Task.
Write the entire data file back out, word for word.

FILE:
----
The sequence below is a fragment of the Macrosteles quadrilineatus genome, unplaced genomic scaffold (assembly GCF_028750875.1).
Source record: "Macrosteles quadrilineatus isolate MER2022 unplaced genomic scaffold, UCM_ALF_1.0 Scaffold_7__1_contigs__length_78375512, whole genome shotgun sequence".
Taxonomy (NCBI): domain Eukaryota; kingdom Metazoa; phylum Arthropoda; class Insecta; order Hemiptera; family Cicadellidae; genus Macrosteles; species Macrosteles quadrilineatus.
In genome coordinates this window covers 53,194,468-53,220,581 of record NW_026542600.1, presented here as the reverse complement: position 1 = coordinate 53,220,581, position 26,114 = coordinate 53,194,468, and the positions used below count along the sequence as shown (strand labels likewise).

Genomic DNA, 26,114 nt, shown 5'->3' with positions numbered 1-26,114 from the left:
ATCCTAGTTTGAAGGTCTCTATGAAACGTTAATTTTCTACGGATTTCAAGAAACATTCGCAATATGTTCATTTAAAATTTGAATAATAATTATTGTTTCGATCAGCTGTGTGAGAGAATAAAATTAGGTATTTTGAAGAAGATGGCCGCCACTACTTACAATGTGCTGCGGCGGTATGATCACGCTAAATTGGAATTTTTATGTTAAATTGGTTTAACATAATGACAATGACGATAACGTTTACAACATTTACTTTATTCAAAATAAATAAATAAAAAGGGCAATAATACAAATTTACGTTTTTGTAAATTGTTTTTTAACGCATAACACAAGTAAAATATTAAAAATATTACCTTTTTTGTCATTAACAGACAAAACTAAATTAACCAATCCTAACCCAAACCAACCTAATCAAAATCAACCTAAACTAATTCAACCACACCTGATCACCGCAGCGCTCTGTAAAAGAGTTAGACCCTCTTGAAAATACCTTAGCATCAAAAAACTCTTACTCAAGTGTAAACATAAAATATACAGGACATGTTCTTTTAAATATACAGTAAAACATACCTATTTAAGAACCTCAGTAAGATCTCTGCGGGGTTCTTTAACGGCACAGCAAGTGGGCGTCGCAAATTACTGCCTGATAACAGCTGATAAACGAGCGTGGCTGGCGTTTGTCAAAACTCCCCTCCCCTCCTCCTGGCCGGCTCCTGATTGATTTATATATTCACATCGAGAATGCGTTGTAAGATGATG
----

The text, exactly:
The sequence below is a fragment of the Macrosteles quadrilineatus genome, unplaced genomic scaffold (assembly GCF_028750875.1).
Source record: "Macrosteles quadrilineatus isolate MER2022 unplaced genomic scaffold, UCM_ALF_1.0 Scaffold_7__1_contigs__length_78375512, whole genome shotgun sequence".
Taxonomy (NCBI): domain Eukaryota; kingdom Metazoa; phylum Arthropoda; class Insecta; order Hemiptera; family Cicadellidae; genus Macrosteles; species Macrosteles quadrilineatus.
In genome coordinates this window covers 53,194,468-53,220,581 of record NW_026542600.1, presented here as the reverse complement: position 1 = coordinate 53,220,581, position 26,114 = coordinate 53,194,468, and the positions used below count along the sequence as shown (strand labels likewise).

Genomic DNA, 26,114 nt, shown 5'->3' with positions numbered 1-26,114 from the left:
ATCCTAGTTTGAAGGTCTCTATGAAACGTTAATTTTCTACGGATTTCAAGAAACATTCGCAATATGTTCATTTAAAATTTGAATAATAATTATTGTTTCGATCAGCTGTGTGAGAGAATAAAATTAGGTATTTTGAAGAAGATGGCCGCCACTACTTACAATGTGCTGCGGCGGTATGATCACGCTAAATTGGAATTTTTATGTTAAATTGGTTTAACATAATGACAATGACGATAACGTTTACAACATTTACTTTATTCAAAATAAATAAATAAAAAGGGCAATAATACAAATTTACGTTTTTGTAAATTGTTTTTTAACGCATAACACAAGTAAAATATTAAAAATATTACCTTTTTTGTCATTAACAGACAAAACTAAATTAACCAATCCTAACCCAAACCAACCTAATCAAAATCAACCTAAACTAATTCAACCACACCTGATCACCGCAGCGCTCTGTAAAAGAGTTAGACCCTCTTGAAAATACCTTAGCATCAAAAAACTCTTACTCAAGTGTAAACATAAAATATACAGGACATGTTCTTTTAAATATACAGTAAAACATACCTATTTAAGAACCTCAGTAAGATCTCTGCGGGGTTCTTTAACGGCACAGCAAGTGGGCGTCGCAAATTACTGCCTGATAACAGCTGATAAACGAGCGTGGCTGGCGTTTGTCAAAACTCCCCTCCCCTCCTCCTGGCCGGCTCCTGATTGATTTATATATTCACATCGAGAATGCGTTGTAAGATGATG